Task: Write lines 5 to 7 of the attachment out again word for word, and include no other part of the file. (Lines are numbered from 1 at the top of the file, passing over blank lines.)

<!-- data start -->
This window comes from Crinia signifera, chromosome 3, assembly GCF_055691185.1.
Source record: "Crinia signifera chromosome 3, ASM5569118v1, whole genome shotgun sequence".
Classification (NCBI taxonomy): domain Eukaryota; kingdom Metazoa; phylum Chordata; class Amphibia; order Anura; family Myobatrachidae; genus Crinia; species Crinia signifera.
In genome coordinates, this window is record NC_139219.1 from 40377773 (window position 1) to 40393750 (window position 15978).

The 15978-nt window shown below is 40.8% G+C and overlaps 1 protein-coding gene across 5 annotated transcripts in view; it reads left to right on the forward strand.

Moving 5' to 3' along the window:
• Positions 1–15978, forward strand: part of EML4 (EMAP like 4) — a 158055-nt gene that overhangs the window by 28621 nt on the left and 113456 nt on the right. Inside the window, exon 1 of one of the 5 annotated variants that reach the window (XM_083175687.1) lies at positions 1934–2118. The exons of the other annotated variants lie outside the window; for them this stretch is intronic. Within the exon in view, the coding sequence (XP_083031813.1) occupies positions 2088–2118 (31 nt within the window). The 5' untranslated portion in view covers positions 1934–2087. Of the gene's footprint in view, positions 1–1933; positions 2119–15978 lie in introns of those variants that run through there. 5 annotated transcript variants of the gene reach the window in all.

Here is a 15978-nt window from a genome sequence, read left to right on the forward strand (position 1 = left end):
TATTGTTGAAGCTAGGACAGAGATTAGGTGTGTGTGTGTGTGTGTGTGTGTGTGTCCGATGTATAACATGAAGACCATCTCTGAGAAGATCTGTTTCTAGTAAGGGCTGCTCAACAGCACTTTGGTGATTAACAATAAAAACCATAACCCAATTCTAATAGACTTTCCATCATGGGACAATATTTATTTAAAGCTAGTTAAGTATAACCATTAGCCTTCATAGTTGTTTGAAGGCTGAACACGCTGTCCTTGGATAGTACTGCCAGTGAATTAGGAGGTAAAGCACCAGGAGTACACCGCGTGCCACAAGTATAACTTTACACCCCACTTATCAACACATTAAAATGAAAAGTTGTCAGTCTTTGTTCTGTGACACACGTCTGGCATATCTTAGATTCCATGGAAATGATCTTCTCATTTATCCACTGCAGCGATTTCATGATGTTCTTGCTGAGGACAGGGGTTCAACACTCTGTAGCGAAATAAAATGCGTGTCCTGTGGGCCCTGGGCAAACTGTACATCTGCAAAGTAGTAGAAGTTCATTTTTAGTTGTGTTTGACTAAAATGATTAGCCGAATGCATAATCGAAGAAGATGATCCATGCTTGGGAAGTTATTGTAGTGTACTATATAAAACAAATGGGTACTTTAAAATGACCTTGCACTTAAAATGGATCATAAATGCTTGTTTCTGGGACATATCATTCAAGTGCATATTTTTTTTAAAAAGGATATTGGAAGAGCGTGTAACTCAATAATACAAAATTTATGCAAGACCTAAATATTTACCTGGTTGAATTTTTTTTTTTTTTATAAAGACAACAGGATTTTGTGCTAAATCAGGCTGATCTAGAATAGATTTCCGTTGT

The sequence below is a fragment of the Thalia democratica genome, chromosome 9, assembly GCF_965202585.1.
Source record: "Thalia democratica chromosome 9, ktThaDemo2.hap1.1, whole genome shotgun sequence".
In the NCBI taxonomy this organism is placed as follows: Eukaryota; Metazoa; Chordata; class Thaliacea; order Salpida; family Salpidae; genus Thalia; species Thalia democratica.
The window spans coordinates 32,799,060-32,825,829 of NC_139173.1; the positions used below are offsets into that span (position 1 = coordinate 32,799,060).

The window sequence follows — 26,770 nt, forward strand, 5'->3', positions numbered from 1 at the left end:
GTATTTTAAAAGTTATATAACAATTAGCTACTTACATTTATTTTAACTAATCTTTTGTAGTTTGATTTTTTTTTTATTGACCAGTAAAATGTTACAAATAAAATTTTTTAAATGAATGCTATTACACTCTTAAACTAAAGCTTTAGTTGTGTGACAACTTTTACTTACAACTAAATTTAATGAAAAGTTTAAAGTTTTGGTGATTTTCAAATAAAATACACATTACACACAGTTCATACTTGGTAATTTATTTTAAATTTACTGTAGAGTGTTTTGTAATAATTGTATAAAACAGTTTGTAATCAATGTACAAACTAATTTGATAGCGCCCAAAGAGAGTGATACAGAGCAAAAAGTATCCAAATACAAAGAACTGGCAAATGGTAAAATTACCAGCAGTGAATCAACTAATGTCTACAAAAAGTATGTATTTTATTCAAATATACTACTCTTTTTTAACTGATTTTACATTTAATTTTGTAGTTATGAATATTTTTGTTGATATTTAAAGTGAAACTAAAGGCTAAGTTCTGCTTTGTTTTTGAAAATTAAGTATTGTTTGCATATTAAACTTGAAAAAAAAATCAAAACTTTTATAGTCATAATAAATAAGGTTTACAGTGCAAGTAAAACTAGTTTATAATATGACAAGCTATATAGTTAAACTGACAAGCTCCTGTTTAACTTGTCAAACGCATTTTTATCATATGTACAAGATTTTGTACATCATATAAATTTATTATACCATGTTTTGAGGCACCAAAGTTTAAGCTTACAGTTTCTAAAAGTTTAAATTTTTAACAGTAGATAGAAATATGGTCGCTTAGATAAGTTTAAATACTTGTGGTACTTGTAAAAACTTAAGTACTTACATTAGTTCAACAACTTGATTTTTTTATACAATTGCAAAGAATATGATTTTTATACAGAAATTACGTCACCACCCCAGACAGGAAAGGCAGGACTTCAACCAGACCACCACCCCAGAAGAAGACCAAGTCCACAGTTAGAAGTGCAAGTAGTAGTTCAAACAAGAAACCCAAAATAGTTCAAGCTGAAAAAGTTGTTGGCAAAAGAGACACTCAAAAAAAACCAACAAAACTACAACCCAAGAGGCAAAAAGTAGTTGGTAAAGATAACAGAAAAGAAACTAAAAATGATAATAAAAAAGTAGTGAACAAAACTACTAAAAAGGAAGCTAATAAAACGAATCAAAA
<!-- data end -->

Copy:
The 15978-nt window shown below is 40.8% G+C and overlaps 1 protein-coding gene across 5 annotated transcripts in view; it reads left to right on the forward strand.

Moving 5' to 3' along the window:
• Positions 1–15978, forward strand: part of EML4 (EMAP like 4) — a 158055-nt gene that overhangs the window by 28621 nt on the left and 113456 nt on the right. Inside the window, exon 1 of one of the 5 annotated variants that reach the window (XM_083175687.1) lies at positions 1934–2118. The exons of the other annotated variants lie outside the window; for them this stretch is intronic. Within the exon in view, the coding sequence (XP_083031813.1) occupies positions 2088–2118 (31 nt within the window). The 5' untranslated portion in view covers positions 1934–2087. Of the gene's footprint in view, positions 1–1933; positions 2119–15978 lie in introns of those variants that run through there. 5 annotated transcript variants of the gene reach the window in all.